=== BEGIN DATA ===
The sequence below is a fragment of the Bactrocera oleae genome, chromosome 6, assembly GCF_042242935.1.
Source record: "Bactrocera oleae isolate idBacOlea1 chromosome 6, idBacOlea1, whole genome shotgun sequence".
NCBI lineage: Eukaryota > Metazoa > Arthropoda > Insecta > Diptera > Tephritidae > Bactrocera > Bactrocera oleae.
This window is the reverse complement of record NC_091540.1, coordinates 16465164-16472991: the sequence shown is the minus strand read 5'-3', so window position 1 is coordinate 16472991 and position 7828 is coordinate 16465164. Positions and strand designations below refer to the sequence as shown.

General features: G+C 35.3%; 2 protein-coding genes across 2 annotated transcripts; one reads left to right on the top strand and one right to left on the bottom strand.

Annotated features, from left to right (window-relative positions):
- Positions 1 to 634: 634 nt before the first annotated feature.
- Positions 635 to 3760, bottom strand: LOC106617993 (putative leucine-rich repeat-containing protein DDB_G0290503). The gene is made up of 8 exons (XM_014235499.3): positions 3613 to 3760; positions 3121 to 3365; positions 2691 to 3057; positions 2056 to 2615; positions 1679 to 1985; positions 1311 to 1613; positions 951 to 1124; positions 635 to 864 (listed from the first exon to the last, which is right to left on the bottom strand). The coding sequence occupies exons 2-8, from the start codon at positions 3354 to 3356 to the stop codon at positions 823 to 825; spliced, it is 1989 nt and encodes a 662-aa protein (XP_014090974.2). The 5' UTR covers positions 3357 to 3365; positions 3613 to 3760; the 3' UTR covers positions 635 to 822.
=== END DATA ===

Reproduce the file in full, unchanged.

The sequence below is a fragment of the Bactrocera oleae genome, chromosome 6, assembly GCF_042242935.1.
Source record: "Bactrocera oleae isolate idBacOlea1 chromosome 6, idBacOlea1, whole genome shotgun sequence".
NCBI lineage: Eukaryota > Metazoa > Arthropoda > Insecta > Diptera > Tephritidae > Bactrocera > Bactrocera oleae.
This window is the reverse complement of record NC_091540.1, coordinates 16465164-16472991: the sequence shown is the minus strand read 5'-3', so window position 1 is coordinate 16472991 and position 7828 is coordinate 16465164. Positions and strand designations below refer to the sequence as shown.

General features: G+C 35.3%; 2 protein-coding genes across 2 annotated transcripts; one reads left to right on the top strand and one right to left on the bottom strand.

Annotated features, from left to right (window-relative positions):
- Positions 1 to 634: 634 nt before the first annotated feature.
- Positions 635 to 3760, bottom strand: LOC106617993 (putative leucine-rich repeat-containing protein DDB_G0290503). The gene is made up of 8 exons (XM_014235499.3): positions 3613 to 3760; positions 3121 to 3365; positions 2691 to 3057; positions 2056 to 2615; positions 1679 to 1985; positions 1311 to 1613; positions 951 to 1124; positions 635 to 864 (listed from the first exon to the last, which is right to left on the bottom strand). The coding sequence occupies exons 2-8, from the start codon at positions 3354 to 3356 to the stop codon at positions 823 to 825; spliced, it is 1989 nt and encodes a 662-aa protein (XP_014090974.2). The 5' UTR covers positions 3357 to 3365; positions 3613 to 3760; the 3' UTR covers positions 635 to 822.